Re: Some points
I don't see where you included the cost of your time. Let's assume that the bus is free, and the car costs (using US IRS expense rules for 2014) $0.56 per mile, and it's a 20 mile drive/ride. The car averages 30mi/hr, costs $11.20, and takes 40 minutes. The bus averages 15 mi/hr and takes 90 minutes. Both involve incidentals, like tolls and parking for the car, the time waiting for the bus, having to take the bus at a particular time, etc. The difference is 50 minutes and $11.20. So unless your take home pay is less than $14.40/hour (60/50 * $11.20) you are losing money on the bus. (The incidentals can get complicated, are subject to judgment calls and greatly depend on the particular situation, so there's no point in trying to decipher all of the possibilities.)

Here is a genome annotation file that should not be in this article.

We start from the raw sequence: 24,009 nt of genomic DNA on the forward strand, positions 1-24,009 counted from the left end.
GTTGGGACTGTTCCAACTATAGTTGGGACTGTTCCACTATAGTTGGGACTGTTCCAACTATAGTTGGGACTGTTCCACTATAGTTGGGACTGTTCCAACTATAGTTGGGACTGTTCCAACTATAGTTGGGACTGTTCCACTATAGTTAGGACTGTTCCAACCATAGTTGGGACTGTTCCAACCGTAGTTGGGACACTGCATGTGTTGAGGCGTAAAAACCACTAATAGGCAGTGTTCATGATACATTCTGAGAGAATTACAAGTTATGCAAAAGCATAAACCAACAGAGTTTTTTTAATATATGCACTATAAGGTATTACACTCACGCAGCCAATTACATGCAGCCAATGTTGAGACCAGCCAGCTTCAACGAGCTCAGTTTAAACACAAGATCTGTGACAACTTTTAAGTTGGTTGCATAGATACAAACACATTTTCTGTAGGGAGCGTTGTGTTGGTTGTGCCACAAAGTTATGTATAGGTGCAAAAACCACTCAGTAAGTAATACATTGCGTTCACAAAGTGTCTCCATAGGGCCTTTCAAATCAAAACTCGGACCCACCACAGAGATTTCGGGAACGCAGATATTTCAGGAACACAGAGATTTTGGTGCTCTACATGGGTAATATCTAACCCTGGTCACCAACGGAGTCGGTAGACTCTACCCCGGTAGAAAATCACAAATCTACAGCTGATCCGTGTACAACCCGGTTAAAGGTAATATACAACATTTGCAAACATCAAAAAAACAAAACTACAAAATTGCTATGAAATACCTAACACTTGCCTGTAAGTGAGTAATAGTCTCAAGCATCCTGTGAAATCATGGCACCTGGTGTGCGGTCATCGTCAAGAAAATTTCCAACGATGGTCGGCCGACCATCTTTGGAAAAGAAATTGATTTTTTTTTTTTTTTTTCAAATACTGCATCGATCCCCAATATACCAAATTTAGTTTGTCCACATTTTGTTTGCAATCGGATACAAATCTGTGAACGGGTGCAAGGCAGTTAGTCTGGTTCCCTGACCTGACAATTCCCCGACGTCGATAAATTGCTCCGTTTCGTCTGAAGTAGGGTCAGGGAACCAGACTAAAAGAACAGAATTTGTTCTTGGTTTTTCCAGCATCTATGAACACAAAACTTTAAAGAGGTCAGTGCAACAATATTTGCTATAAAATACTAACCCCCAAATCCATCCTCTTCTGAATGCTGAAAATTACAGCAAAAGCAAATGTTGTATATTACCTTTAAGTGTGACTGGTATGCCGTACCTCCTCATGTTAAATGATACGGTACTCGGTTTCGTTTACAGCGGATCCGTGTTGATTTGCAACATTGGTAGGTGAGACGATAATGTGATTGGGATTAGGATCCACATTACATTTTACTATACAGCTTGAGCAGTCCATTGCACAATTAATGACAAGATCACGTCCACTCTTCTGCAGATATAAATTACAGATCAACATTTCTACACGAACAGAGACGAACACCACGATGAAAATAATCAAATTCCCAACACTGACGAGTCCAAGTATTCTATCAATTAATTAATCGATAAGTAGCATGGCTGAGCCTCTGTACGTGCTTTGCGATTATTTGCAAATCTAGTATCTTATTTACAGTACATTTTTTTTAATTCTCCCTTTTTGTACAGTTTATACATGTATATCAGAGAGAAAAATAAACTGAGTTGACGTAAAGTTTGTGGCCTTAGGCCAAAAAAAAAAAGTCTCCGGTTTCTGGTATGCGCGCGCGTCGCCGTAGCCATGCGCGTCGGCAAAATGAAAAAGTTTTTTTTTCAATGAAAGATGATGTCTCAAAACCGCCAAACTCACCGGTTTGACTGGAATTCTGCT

But I've _never_ had a situation where the time I spent on the bus wasn't more costly, even at near-minimum wage, than driving if I had a car, which I didn't. I take it back - when I went back to college (early 2000s) I lived right on a bus line that went almost straight to my school, and ran every 11 minutes. My bus pass was $45/month.
I had a job once where I had to take the bus, my job started at 2AM. The last bus I could take to town was a combined route, so I had a one mile walk to get to the nearest stop. I had to catch the bus at 12:05 AM, and it got to town quickly, about 12:25AM. I then had one and one-half hours to kill downtown before I could go to my job. I would very much have loved having a car then!
I'll just add one more tidbit. Back a couple of decades the London bus drivers went on strike. For the duration of the strike, average traffic speeds in London increased by more than 50%.